Capel-y-Ffin - courtsey of the Creative Commons license
This week a book arrived from Amazon, I had ordered it in April - Fiona McCarthy's William Morris, and had read it before along with many other books on Morris but decided I wanted to own it, over 700 pages long it is the definitive essay on the man himself.
Of course Fiona McCarthy had written another excellent biography on Eric Gill, a man of many talents, sculptor, type face design, print designer, etc. We had even passed the BBC's front door in London on our trip and I had forgotten to look up at the statue above the front entrance. Gill was of course a particularly weird person, and it is best not to dwell on his sexual pecularities but he had lived in a place I had been to several times just by Llanthony Priory, called Capel-y-Ffin, and had used this church/monastic building as his studio and home with his family.
The last time I had been to Llanthony Priory was with my son, when he was about 11 years old. We had wandered round the ruins, and then walked through the fields up onto the mountain (these are called the Black Mountains) above, along an old track. It was memorable only in that we had come to a dead sheep half fallen into a stream. The poor animal had been unable to get up, and her shaggy coat still remained round the skeleton - totally weird. Later as we drove along the narrow winding road to Hay-on-Wye, we noticed a great boulder had rolled down a steep slope and come to rest on the verge, it had gouged the soil out on its way down. This is dramatic Wales, rain sodden, misty, grey, a land of weather and rock, and an extraordinary country compared to the soft South of England.
Of course we wandered round Hay-on-Wye's tatty bookshops, its quite famous now and hosts an annual bookfest where the great and the beautiful go, but it was not so popular a few years ago when Richard Booth declared himself king of this small principality.
So what started this thinking, perhaps it was Jan Morris's - The Matter of Wales book, another good writer, who said of Wales that one only had to take a square yard of its ground and you would instantly understand its history, the meagre soil that covers the hard stony heart of Wales..
Its beauty lies in its wilderness and strangely in its greyness, the patterning of mosses and lichens over stones, the 'greyness' of the many churches and chapels lying neglected amongst luxuriant foliage, the ivy trailing and hugging everything in sight. Wales enters the soul and never really leaves it, and perhaps most of all in its history, the Norman castles that dominate Welsh towns show an oppression to an indomitable Welshness, read the poems of R.S. Thomas, a 20th century vicar and poet and your heart sinks in his gloomy despair, see how 19th century Iola Morgannwyg with his translations of celtic folklore has, and still does, raise howls of despair with his 'druidism', was he actually translating a 'fair copy' or did he make it up along the way....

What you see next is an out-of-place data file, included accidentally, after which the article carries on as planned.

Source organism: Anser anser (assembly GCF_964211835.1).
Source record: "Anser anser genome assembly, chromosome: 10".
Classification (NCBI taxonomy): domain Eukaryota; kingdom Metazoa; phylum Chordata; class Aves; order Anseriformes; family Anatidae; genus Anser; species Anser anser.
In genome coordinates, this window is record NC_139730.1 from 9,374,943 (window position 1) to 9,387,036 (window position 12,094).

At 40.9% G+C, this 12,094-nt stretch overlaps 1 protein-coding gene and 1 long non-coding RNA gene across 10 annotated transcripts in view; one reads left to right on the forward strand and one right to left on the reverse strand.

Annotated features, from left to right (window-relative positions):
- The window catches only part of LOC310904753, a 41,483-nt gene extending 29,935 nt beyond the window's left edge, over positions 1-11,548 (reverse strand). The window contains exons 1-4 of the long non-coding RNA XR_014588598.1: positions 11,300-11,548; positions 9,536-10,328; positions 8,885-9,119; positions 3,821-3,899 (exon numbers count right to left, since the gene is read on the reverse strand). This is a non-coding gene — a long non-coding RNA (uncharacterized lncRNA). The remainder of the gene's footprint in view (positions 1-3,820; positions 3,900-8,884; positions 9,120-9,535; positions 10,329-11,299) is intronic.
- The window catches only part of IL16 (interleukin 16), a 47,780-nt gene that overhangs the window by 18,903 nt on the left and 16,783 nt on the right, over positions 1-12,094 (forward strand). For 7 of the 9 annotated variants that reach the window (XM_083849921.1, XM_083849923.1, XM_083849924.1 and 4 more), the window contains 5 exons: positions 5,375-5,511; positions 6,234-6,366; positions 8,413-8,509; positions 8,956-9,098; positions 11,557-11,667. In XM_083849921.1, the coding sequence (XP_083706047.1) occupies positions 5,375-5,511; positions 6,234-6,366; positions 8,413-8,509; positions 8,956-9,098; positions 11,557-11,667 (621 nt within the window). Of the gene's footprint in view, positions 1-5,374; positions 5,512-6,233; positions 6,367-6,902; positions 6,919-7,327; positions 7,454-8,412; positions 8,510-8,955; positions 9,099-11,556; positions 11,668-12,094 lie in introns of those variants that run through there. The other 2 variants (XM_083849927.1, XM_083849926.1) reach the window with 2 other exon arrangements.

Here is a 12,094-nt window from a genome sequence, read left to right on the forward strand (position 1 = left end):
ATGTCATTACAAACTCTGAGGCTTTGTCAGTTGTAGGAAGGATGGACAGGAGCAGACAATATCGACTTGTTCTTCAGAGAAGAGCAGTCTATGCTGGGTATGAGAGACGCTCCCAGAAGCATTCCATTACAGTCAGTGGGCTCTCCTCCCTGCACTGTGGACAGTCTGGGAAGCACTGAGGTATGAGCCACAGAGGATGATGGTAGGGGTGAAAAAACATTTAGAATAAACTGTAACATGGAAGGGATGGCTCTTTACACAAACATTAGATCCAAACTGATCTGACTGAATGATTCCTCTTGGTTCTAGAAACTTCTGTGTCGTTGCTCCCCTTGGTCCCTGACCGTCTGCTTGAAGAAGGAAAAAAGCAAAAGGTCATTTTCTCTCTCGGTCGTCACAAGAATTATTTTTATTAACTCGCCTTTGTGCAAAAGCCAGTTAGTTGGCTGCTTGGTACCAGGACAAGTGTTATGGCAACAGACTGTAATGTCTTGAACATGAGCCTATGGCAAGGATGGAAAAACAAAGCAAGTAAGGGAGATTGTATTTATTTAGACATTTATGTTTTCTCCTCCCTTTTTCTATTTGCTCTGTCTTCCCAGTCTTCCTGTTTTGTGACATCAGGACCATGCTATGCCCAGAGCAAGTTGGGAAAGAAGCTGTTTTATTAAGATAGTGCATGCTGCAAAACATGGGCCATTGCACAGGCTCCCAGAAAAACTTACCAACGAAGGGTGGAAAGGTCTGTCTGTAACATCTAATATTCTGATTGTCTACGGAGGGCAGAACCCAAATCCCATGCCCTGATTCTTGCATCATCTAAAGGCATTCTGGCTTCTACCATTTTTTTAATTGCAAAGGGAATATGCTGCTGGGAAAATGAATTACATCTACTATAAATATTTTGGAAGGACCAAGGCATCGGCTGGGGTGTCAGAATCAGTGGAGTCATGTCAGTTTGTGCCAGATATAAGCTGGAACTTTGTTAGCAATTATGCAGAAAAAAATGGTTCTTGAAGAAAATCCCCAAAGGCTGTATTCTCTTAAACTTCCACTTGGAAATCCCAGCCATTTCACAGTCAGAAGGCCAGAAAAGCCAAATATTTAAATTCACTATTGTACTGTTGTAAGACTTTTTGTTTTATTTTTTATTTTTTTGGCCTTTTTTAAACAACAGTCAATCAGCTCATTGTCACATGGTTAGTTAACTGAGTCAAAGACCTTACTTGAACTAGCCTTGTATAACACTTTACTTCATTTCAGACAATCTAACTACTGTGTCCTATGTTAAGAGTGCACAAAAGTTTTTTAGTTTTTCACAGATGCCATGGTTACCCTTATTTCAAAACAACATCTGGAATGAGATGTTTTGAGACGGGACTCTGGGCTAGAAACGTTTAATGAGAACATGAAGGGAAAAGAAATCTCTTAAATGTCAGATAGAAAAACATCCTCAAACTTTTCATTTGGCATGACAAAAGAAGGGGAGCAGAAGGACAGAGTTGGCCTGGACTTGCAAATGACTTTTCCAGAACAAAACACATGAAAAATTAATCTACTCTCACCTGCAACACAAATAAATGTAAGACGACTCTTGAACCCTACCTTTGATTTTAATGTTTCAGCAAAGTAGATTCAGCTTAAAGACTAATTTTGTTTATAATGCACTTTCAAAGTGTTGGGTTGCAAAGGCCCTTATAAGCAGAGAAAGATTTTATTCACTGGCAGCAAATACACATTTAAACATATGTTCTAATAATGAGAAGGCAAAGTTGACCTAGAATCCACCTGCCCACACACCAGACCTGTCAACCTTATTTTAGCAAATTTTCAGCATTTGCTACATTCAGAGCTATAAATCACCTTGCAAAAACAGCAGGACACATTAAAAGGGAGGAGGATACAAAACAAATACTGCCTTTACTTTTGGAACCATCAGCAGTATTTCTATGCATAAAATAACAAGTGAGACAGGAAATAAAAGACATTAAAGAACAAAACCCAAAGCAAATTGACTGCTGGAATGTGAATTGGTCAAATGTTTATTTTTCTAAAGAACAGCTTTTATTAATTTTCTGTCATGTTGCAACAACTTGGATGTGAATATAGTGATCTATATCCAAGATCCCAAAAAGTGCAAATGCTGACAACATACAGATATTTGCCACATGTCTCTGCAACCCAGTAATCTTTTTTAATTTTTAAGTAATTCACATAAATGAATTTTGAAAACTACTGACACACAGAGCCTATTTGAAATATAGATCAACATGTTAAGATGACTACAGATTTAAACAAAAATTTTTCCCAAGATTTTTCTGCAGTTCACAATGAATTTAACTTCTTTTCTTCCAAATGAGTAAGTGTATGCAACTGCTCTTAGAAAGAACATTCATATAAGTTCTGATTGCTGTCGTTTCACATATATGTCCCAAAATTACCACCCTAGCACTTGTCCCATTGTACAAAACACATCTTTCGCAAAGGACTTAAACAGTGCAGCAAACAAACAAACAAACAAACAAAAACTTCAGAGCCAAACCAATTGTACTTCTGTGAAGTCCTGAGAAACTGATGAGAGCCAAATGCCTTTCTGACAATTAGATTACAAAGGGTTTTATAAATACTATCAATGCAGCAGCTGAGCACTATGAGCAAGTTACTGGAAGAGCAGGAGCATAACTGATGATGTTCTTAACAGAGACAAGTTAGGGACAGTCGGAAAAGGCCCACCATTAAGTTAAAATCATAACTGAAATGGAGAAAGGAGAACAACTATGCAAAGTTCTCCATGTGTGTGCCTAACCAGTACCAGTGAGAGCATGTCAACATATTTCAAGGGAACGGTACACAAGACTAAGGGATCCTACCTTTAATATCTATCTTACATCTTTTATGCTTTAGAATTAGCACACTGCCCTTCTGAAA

Jan Morris on the Black Mountains - that range that separates the English from the Welsh...
"When the English writer Walter Savage Landor bought Llanthony Priory in 1808, intending to settle in the mountains, he was soon driven out by the natives... English settlers still sometimes find the inbred pecularity of the valleys hard to manage. It is a queer part of the world, and queer dark things happen there, from incest to inexplicable suicide, from sheep-rustling and bomb laying to whispers og witchcraft. Drifting through the 80 square miles of the Black Mountains you may feel the anxiety of the frontier festering still, its causes long since forgotten, like the indeterminate unhappiness of a house that has known bad times"
Well I'm glad that Morris wrote that, it is a rather gloomy place, but as for its inhabitants he seems a bit cruel or at least, the mythical presence of 'badness' seems to haunt these valleys.